Campus News

UAPB, UAMS, ACRI Collaboration Changing the Research Landscape in Arkansas

Courtesy of the University of Arkansas at Pine Bluff A collaboration of faculty members from the University of Arkansas at Pine Bluff (UAPB), the University of Arkansas for Medical Sciences (UAMS), and the Arkansas Children’s Research Institute (ACRI) is leading the way to improving the quality of life and stimulating economic growth through the Connect Arkansas Research Scholars (CARS) program. Scientists, professors, researchers, faculty, and staff gathered in June for the second annual CARS meeting held at the STEM Conference Center on the UAPB campus. CARS, part of the Arkansas Tobacco Prevention and Cessation Program, is funded by the Arkansas

International Human Rights Commission to Hold Public Hearing on Michael Brown’s Case

By Brittany Bailer On July 10, almost a decade after Michael Brown’s murder at the hands of Ferguson police, the Brown family will appear before the Inter-American Commission of Human Rights (IACHR) for a first-of-its-kind hearing on Brown’s case. Featuring testimony from Brown’s mother, Lezley McSpadden, as well as attorneys and activists from Robert F. Kennedy Human Rights and Howard University’s Thurgood Marshall Civil Rights Center, the hearing will provide one last opportunity for public accountability in Brown’s killing.  The hearing, which will be conducted virtually and is open to the public, represents the first time in history that the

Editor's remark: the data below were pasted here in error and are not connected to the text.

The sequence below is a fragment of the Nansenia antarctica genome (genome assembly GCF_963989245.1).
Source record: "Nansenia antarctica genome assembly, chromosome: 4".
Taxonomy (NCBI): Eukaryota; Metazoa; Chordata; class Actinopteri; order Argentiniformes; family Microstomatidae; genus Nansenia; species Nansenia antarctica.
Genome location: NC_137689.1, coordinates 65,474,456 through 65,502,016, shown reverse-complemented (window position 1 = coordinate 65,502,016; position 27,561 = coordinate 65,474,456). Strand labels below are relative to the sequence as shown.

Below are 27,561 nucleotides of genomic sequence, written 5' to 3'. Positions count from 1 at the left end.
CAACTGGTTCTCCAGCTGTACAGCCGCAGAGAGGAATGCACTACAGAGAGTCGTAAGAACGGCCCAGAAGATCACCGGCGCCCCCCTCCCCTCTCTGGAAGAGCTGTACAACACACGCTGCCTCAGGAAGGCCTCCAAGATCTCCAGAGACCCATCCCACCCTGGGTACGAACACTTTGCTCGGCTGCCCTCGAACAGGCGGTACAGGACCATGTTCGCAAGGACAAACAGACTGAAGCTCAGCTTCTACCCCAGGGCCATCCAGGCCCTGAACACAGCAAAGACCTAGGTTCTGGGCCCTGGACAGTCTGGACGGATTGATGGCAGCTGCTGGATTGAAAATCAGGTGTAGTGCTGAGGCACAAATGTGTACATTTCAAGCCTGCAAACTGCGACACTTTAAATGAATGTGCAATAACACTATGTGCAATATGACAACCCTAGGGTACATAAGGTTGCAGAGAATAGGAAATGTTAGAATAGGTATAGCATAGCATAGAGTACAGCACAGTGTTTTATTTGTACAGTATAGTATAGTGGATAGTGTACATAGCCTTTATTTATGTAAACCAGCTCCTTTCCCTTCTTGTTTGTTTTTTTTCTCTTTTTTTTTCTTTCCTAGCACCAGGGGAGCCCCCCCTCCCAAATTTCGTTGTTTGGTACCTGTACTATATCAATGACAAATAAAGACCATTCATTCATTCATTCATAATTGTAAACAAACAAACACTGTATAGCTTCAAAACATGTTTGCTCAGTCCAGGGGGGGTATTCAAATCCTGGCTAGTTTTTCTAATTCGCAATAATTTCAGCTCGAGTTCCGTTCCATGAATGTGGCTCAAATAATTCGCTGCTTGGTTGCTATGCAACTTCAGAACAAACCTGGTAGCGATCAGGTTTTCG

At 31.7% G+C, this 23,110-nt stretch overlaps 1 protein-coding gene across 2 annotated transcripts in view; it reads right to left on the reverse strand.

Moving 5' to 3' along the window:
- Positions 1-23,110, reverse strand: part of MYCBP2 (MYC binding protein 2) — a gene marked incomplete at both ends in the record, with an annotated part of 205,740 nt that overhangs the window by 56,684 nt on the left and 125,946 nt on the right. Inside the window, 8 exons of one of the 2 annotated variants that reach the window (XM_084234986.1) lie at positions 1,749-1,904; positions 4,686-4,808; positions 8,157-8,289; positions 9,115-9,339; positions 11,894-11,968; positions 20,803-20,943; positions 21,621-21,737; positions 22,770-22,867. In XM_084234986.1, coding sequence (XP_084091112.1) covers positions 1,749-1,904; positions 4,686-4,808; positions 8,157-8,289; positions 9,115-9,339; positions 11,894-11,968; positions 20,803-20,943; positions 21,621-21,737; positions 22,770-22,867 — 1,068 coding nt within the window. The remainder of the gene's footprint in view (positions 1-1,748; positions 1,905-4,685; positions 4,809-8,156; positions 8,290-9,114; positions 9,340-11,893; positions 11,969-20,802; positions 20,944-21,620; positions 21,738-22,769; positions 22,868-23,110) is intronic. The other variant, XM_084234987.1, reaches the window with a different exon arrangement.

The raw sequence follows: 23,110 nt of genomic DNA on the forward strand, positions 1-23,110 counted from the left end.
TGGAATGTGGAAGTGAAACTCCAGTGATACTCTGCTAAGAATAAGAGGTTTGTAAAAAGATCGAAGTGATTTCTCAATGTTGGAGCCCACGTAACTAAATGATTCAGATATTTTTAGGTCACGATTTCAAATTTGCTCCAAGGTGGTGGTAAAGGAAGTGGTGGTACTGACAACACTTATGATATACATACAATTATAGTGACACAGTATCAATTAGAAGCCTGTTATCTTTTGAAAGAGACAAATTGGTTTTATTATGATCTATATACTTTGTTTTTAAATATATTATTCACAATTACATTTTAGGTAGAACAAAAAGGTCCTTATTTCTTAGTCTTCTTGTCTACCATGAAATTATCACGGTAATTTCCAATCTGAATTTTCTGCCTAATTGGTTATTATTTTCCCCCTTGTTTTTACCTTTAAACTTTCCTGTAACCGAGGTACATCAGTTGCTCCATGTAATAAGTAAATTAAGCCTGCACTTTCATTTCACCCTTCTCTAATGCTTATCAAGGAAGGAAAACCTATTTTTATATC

Google’s New Initiatives Will Support Equitable Tech Education At Morehouse College

Courtesy of Morehouse College Atlanta has become a bustling tech hub, with several corporate innovation centers, tech incubators and accelerators, and hundreds of startups. The metro area also has some of the best computer science and information technology programs in the country, including at Emory University, Georgia Institute of Technology, Georgia State University, Spelman College, Morehouse College, and others. Since we opened our first office here more than 20 years ago, we’ve invested in, supported and built connections with the local community — all to support Atlanta’s continued growth. Today we’re announcing new support initiatives in Atlanta focused on equitable

City of Hope Partners with Charles R. Drew University of Medicine to Advance Diversity in Cancer Research